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Has the decline of Albert Pujols taken hold again?

By Dayn Perry | Baseball Writer

Lately, Albert Pujols has had plenty of reasons to be frustrated. (USATSI)
Lately, Albert Pujols has had plenty of reasons to be frustrated. (USATSI)

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On Saturday, Angels first baseman Albert Pujols was scratched in advance of his team's game against the Rangers (GameTracker) because of back discomfort -- discomfort that caused him to leave Friday night's contest. So that gives us two reasons to be skeptical of what for a while looked like a 2014 renaissance for Pujols.

Pujols has been prone to wear-and-tear injuries throughout his superlative career, but most of the time he's been able to grind through them. Now, though, he's 34, and that's not always possible. That these kinds of injuries are in character and that he's at an age that complicates swift recovery are concerns. What's perhaps a larger concern is that Pujols is once again hitting like a player very much in decline.

It wasn't so long ago -- April 25, to be exact -- that Pujols was batting a robust and evocative-of-his-prime .293/.356/.652 with nine homers in 22 games. Some two months later, Pujols is hitting .255/.315/.479 with 16 homers in 71 games. More to the point, he's batting .240/.299/.411 since the calendar flipped to May.

When Pujols was hitting like his old self, I made the (not especially original) point that a player's decline is never linear. That is, he doesn't start getting worse and continue getting worse on an unarrested downward slope. Sometimes we see the old skills bubble to the water line, and sometimes he looks worse than he really is. But the prevailing reality of a player losing ground to age remains, well, the prevailing reality. Pujols in April isn't turning out to be the Pujols of all of 2014. It looks like he's getting back to what we thought he was coming into this season: a once-great player no longer capable of anything beyond short-term brilliance.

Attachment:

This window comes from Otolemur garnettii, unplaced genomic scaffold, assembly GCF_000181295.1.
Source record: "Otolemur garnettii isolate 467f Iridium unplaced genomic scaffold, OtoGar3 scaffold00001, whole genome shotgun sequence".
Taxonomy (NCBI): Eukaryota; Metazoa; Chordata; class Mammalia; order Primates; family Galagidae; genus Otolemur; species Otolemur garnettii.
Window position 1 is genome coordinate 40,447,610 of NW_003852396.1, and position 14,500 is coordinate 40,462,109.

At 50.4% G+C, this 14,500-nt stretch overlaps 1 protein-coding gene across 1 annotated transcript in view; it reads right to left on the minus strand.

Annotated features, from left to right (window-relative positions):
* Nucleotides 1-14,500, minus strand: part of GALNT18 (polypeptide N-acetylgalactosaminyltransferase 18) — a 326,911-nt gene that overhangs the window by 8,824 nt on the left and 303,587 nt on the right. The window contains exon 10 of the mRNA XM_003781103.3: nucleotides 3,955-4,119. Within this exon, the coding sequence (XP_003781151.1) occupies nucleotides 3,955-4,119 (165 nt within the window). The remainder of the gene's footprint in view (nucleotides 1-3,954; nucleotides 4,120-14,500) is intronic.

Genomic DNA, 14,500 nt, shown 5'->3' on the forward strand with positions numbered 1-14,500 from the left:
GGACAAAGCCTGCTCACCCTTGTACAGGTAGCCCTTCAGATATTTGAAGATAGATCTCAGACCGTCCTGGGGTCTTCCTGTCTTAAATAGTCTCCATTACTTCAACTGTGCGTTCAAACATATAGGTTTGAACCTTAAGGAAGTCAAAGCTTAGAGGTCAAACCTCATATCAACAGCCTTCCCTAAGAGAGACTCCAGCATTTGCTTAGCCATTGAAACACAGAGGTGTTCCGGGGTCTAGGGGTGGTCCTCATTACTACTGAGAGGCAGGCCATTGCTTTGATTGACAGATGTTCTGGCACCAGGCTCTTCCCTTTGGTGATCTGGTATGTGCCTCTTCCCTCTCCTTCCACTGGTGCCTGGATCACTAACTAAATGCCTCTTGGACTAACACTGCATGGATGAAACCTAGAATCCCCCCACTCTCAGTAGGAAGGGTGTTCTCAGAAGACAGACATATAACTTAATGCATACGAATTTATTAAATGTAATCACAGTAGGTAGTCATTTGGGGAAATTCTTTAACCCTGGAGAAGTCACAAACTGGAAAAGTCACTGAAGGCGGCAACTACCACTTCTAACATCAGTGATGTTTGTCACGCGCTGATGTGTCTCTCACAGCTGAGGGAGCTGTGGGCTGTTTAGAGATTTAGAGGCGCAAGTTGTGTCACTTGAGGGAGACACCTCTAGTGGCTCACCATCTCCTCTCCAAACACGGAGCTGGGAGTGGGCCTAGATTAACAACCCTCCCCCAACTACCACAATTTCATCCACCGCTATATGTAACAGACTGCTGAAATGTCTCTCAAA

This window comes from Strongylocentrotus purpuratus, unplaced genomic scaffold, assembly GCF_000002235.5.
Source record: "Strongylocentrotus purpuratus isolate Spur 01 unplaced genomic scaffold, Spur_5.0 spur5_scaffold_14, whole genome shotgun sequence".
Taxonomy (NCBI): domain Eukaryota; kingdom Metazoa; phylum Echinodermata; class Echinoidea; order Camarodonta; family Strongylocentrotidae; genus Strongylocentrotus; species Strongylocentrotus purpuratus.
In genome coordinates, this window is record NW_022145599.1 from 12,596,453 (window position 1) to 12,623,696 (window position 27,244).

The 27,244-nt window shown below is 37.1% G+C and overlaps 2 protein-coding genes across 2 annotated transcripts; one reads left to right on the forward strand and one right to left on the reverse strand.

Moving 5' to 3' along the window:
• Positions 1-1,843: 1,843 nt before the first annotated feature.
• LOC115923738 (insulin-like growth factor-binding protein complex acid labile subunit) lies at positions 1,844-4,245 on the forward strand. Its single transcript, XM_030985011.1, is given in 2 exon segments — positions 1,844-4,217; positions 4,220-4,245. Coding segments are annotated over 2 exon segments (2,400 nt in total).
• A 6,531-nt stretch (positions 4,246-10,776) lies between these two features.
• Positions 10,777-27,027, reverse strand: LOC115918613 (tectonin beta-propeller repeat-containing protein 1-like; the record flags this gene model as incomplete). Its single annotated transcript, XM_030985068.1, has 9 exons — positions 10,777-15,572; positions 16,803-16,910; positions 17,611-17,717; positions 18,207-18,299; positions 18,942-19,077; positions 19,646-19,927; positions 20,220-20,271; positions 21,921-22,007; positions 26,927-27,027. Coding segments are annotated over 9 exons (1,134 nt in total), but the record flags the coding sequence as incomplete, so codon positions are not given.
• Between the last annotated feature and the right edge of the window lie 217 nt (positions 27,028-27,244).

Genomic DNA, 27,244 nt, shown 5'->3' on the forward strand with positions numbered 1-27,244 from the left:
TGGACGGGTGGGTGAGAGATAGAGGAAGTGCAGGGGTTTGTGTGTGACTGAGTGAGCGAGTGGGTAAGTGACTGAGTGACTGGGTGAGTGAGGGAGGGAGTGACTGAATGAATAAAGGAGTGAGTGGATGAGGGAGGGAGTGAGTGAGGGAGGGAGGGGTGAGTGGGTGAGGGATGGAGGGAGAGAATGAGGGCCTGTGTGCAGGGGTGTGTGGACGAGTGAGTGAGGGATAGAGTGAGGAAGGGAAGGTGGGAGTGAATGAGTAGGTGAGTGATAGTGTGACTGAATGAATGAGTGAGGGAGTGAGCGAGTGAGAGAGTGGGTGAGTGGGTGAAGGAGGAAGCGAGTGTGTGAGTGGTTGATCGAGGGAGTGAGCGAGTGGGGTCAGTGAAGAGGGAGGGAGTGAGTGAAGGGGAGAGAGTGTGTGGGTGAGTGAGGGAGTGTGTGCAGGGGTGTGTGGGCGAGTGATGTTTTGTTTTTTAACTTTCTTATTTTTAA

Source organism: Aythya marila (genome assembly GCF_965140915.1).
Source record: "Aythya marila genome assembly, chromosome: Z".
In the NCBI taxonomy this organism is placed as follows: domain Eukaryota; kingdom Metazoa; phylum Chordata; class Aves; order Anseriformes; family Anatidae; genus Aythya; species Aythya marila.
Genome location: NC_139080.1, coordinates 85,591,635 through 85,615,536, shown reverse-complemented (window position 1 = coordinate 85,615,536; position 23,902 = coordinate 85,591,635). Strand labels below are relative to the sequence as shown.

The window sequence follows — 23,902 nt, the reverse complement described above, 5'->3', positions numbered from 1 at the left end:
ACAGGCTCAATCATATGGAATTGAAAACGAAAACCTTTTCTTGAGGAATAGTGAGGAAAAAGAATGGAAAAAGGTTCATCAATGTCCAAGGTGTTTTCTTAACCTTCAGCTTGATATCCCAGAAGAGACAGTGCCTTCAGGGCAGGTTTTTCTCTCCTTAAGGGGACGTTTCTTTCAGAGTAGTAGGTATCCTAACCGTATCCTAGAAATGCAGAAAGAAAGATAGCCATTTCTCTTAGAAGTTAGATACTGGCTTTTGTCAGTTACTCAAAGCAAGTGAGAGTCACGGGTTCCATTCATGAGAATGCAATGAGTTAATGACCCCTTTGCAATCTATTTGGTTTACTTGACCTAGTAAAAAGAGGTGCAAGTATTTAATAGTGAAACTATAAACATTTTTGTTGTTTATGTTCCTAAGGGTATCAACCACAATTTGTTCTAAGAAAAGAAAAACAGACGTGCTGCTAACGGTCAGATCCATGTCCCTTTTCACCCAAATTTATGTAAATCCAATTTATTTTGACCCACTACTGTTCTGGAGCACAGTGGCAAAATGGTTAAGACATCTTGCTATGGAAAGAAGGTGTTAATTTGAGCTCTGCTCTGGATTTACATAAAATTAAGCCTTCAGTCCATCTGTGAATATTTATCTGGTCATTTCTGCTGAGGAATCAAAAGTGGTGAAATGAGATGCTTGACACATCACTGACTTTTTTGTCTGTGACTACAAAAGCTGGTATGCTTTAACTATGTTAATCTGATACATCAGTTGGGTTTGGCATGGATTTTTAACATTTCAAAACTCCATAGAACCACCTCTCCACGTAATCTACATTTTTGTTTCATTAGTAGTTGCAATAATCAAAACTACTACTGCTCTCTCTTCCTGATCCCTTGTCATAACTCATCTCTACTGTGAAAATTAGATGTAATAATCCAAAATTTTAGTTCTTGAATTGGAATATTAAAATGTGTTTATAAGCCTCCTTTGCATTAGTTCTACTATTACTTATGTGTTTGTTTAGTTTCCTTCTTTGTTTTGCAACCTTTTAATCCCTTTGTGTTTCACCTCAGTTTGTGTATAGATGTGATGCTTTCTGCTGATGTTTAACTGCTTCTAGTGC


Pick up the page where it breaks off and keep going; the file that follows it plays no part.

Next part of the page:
So what's happened? Generally speaking, Pujols's plate discipline has eroded, and his power has regressed. Consider: In April, Pujols had K% of 8.1, a BB% of 8.1 and a home run/fly ball percentage of 23.7; since May 1, he has a K% of 13.4, a BB% of 6.7 and a HR/FB% of 12.7. The problem is that it's the latter set of numbers that are in keeping with Pujols's broader recent history.

HR/FB% is a stat especially prone to random variation in the short run, and Pujols's steady decline in this regard since 2008 means that a figure of 12.7 is probably about where he should be these days. His 23.7 mark in April? That would be a career high if sustained over a full season. Likewise, his more recent plate discipline indicators are more indicative of his current skill level. Pujols saw his walks as a percentage of plate appearances rate drop steeply after his age-30 season, and his K% has been trending methodically upward since he signed with the Angels.

Again, what we've seen since April passed is probably what Pujols is now, at least with regard to power, walks and strikeouts (important things, those). His overall numbers this season may wind up modestly better than last year's, but that will largely be because of that April blip. And, yes, "blip" appears to be the appropriate characterization, given what's become of Pujols's bat in recent weeks.

 
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